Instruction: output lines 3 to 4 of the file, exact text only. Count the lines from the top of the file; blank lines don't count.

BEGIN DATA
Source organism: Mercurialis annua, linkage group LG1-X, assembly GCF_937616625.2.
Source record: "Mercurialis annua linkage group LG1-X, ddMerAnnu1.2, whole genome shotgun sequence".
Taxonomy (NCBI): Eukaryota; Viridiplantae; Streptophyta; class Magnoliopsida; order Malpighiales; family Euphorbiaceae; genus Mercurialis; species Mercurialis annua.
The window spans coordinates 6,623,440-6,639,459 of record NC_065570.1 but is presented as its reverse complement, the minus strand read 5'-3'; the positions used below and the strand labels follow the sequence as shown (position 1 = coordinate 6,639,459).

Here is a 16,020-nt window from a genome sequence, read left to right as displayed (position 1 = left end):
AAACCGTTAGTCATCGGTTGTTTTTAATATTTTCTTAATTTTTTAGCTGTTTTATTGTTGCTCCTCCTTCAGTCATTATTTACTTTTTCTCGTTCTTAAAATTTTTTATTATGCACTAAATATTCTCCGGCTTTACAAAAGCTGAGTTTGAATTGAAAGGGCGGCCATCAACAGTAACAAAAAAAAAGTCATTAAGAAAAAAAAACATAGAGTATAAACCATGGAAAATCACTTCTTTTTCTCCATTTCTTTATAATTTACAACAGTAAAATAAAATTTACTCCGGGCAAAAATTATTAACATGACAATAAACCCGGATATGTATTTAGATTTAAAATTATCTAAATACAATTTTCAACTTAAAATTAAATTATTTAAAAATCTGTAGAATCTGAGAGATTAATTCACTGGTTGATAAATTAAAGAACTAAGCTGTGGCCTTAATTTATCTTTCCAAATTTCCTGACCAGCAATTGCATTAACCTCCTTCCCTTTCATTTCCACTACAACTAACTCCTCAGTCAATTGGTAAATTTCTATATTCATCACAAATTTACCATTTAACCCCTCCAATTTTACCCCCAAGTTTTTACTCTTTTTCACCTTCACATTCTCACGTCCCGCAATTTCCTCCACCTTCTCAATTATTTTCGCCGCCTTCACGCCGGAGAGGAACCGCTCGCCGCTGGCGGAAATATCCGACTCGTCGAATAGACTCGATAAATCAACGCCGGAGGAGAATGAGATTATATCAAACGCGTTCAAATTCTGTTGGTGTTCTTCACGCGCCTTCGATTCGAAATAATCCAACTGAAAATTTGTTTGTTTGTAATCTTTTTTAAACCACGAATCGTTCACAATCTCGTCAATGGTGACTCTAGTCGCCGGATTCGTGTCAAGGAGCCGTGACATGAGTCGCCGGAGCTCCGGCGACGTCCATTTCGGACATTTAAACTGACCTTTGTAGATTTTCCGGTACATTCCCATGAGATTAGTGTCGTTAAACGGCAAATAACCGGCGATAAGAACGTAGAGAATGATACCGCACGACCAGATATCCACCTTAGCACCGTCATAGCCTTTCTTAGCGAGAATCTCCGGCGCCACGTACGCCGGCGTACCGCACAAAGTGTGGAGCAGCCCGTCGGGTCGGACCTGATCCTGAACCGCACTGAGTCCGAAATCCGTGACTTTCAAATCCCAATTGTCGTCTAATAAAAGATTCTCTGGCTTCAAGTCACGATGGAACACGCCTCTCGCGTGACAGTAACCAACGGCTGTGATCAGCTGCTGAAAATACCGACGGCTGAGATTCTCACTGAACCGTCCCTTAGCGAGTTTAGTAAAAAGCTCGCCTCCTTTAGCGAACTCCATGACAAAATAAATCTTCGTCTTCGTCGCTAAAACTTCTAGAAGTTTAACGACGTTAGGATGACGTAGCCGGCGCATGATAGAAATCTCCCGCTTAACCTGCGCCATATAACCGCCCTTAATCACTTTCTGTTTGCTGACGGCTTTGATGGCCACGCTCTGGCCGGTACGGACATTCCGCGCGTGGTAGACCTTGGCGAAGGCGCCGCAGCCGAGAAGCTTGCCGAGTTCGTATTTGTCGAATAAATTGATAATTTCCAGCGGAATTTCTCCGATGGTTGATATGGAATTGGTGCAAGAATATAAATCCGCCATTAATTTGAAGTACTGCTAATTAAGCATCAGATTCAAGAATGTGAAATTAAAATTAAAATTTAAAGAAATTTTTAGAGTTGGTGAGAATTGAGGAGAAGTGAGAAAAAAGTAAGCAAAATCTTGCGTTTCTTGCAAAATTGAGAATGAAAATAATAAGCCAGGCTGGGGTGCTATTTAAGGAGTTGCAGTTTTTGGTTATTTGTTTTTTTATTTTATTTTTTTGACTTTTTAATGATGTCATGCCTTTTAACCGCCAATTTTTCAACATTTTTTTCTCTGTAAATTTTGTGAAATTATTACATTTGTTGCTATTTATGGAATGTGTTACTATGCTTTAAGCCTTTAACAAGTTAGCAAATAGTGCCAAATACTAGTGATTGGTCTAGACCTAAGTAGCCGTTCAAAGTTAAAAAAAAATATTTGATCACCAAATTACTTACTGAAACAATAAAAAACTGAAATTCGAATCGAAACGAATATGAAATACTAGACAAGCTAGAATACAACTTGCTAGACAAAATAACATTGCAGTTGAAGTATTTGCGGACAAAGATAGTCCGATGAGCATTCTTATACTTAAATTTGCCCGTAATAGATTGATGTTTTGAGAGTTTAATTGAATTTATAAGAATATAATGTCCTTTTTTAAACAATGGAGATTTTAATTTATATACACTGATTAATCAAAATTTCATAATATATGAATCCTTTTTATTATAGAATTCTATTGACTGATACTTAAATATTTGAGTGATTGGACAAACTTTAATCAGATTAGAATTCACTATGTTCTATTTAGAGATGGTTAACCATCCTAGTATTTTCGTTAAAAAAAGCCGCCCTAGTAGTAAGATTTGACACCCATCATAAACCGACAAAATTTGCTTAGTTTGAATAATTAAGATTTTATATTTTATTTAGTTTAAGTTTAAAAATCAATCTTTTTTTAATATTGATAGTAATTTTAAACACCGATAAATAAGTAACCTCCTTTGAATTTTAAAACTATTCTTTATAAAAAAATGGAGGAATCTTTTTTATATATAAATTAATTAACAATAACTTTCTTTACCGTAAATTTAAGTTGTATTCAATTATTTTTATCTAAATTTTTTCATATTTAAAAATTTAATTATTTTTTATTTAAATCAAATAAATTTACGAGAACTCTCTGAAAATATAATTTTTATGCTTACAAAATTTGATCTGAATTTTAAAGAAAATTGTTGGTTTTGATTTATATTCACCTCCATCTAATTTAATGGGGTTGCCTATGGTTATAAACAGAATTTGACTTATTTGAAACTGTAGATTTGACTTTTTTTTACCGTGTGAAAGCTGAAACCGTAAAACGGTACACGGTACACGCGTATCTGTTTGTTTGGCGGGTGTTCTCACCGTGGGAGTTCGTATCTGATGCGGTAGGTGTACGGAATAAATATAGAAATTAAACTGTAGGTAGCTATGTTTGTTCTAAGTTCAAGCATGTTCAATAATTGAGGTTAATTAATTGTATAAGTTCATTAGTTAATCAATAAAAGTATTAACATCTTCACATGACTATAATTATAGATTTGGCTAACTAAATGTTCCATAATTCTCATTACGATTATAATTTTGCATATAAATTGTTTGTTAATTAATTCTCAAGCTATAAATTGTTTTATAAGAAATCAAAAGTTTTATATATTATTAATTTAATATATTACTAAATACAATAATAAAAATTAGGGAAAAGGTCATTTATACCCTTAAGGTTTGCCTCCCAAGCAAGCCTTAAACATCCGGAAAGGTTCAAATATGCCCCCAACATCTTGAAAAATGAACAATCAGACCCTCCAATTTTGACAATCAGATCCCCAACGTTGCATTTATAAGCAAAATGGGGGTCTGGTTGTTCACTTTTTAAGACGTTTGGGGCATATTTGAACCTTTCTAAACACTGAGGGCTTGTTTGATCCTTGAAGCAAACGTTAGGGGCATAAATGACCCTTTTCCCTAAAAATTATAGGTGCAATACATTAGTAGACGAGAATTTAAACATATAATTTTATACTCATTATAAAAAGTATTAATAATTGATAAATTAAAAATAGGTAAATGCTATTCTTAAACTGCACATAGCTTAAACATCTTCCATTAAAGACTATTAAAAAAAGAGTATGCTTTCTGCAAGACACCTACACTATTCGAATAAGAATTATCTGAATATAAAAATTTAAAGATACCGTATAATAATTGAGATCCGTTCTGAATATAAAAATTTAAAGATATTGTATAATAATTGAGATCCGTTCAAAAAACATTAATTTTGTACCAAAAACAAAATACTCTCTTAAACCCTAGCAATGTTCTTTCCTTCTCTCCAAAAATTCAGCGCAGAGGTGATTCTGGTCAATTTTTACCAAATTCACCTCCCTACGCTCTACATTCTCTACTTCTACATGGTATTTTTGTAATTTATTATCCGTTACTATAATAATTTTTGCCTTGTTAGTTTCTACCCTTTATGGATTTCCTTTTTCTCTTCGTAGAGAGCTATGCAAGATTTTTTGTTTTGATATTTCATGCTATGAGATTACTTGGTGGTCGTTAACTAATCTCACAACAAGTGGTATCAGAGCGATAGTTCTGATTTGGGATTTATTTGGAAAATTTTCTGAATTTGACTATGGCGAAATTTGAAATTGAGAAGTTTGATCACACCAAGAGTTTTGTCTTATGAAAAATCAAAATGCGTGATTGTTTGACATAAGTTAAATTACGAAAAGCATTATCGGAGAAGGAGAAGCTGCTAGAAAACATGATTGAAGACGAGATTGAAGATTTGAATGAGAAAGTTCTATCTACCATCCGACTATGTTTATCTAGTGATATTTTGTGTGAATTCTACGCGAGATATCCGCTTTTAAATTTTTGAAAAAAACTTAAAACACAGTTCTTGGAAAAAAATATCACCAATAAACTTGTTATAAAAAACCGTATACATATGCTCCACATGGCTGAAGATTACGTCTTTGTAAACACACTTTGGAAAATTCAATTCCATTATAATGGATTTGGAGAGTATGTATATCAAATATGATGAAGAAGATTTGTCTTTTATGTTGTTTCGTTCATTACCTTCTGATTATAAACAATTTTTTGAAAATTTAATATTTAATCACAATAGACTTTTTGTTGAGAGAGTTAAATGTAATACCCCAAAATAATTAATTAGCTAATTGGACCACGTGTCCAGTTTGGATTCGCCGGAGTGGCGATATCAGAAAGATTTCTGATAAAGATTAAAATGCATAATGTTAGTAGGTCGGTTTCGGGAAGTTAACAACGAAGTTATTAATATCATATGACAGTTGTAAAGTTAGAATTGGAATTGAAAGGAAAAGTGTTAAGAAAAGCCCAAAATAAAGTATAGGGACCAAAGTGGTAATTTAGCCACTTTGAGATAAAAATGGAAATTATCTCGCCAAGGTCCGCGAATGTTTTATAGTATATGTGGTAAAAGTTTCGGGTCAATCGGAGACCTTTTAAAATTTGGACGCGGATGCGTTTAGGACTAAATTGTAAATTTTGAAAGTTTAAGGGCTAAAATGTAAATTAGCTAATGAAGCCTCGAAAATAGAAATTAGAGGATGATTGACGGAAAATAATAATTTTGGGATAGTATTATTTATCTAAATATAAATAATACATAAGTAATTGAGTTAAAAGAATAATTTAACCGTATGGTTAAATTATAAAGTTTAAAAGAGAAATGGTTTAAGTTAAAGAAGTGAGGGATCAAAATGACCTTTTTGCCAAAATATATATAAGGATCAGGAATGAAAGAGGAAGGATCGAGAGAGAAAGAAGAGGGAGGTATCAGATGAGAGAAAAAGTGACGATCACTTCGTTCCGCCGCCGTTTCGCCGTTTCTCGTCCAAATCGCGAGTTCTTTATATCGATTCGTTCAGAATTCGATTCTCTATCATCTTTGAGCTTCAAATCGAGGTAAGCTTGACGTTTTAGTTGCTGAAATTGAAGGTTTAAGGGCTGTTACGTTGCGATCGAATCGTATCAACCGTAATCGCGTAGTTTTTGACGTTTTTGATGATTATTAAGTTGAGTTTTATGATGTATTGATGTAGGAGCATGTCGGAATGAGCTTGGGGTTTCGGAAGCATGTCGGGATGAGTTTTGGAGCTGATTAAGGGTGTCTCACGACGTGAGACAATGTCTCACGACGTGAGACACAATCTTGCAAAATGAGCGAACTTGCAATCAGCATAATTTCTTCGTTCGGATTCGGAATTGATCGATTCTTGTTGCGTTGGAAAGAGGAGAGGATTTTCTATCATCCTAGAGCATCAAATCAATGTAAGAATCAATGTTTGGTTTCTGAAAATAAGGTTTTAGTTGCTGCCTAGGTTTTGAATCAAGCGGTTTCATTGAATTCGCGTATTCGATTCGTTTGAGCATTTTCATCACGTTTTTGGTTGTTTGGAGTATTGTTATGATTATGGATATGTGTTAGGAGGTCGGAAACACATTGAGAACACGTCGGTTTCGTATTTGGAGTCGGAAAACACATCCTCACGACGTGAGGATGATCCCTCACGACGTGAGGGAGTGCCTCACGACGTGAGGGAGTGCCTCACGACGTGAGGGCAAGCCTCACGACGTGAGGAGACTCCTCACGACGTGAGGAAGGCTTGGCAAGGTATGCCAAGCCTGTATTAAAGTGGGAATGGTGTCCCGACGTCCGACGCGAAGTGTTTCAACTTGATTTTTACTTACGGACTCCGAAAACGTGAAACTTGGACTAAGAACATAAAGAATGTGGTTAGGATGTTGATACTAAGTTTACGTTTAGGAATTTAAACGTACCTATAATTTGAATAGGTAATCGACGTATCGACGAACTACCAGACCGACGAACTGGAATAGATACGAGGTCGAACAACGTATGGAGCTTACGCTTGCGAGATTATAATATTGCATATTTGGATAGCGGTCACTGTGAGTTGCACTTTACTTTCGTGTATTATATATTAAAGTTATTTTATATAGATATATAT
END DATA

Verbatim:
Taxonomy (NCBI): Eukaryota; Viridiplantae; Streptophyta; class Magnoliopsida; order Malpighiales; family Euphorbiaceae; genus Mercurialis; species Mercurialis annua.
The window spans coordinates 6,623,440-6,639,459 of record NC_065570.1 but is presented as its reverse complement, the minus strand read 5'-3'; the positions used below and the strand labels follow the sequence as shown (position 1 = coordinate 6,639,459).